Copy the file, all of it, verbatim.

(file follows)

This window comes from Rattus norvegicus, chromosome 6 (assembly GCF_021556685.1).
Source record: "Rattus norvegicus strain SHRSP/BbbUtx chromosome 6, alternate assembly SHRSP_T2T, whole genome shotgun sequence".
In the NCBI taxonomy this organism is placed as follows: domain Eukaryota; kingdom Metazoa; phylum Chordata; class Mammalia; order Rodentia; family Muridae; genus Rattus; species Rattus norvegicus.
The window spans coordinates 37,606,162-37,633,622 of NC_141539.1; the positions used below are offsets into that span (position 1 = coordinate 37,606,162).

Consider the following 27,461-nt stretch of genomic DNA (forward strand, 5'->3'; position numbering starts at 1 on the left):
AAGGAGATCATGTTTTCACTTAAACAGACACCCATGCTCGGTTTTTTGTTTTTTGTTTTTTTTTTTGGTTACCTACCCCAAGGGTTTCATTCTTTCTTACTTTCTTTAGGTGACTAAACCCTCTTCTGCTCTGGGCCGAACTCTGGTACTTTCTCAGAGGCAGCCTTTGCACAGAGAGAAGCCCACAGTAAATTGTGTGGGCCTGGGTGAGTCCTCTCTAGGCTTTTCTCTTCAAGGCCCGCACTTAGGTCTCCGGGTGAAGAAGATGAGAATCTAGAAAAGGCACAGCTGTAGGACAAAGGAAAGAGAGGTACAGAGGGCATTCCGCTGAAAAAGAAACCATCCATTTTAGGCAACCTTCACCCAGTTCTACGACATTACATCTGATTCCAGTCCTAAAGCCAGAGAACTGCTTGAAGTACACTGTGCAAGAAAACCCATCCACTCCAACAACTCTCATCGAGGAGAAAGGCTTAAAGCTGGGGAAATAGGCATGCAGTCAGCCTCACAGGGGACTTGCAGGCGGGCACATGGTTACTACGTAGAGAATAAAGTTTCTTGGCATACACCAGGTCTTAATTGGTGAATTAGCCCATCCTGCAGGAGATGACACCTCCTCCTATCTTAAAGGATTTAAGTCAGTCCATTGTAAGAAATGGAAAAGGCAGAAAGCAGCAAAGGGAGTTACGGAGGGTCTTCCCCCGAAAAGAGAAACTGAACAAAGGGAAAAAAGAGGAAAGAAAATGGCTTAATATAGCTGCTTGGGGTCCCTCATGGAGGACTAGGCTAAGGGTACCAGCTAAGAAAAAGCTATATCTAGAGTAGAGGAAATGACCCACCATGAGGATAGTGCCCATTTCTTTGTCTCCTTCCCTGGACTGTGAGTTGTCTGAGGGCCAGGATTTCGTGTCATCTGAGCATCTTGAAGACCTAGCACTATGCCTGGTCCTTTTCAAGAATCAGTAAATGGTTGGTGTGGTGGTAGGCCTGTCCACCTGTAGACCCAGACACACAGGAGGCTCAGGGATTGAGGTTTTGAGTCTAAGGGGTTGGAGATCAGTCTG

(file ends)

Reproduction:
This window comes from Rattus norvegicus, chromosome 6 (assembly GCF_021556685.1).
Source record: "Rattus norvegicus strain SHRSP/BbbUtx chromosome 6, alternate assembly SHRSP_T2T, whole genome shotgun sequence".
In the NCBI taxonomy this organism is placed as follows: domain Eukaryota; kingdom Metazoa; phylum Chordata; class Mammalia; order Rodentia; family Muridae; genus Rattus; species Rattus norvegicus.
The window spans coordinates 37,606,162-37,633,622 of NC_141539.1; the positions used below are offsets into that span (position 1 = coordinate 37,606,162).

Consider the following 27,461-nt stretch of genomic DNA (forward strand, 5'->3'; position numbering starts at 1 on the left):
AAGGAGATCATGTTTTCACTTAAACAGACACCCATGCTCGGTTTTTTGTTTTTTGTTTTTTTTTTTGGTTACCTACCCCAAGGGTTTCATTCTTTCTTACTTTCTTTAGGTGACTAAACCCTCTTCTGCTCTGGGCCGAACTCTGGTACTTTCTCAGAGGCAGCCTTTGCACAGAGAGAAGCCCACAGTAAATTGTGTGGGCCTGGGTGAGTCCTCTCTAGGCTTTTCTCTTCAAGGCCCGCACTTAGGTCTCCGGGTGAAGAAGATGAGAATCTAGAAAAGGCACAGCTGTAGGACAAAGGAAAGAGAGGTACAGAGGGCATTCCGCTGAAAAAGAAACCATCCATTTTAGGCAACCTTCACCCAGTTCTACGACATTACATCTGATTCCAGTCCTAAAGCCAGAGAACTGCTTGAAGTACACTGTGCAAGAAAACCCATCCACTCCAACAACTCTCATCGAGGAGAAAGGCTTAAAGCTGGGGAAATAGGCATGCAGTCAGCCTCACAGGGGACTTGCAGGCGGGCACATGGTTACTACGTAGAGAATAAAGTTTCTTGGCATACACCAGGTCTTAATTGGTGAATTAGCCCATCCTGCAGGAGATGACACCTCCTCCTATCTTAAAGGATTTAAGTCAGTCCATTGTAAGAAATGGAAAAGGCAGAAAGCAGCAAAGGGAGTTACGGAGGGTCTTCCCCCGAAAAGAGAAACTGAACAAAGGGAAAAAAGAGGAAAGAAAATGGCTTAATATAGCTGCTTGGGGTCCCTCATGGAGGACTAGGCTAAGGGTACCAGCTAAGAAAAAGCTATATCTAGAGTAGAGGAAATGACCCACCATGAGGATAGTGCCCATTTCTTTGTCTCCTTCCCTGGACTGTGAGTTGTCTGAGGGCCAGGATTTCGTGTCATCTGAGCATCTTGAAGACCTAGCACTATGCCTGGTCCTTTTCAAGAATCAGTAAATGGTTGGTGTGGTGGTAGGCCTGTCCACCTGTAGACCCAGACACACAGGAGGCTCAGGGATTGAGGTTTTGAGTCTAAGGGGTTGGAGATCAGTCTG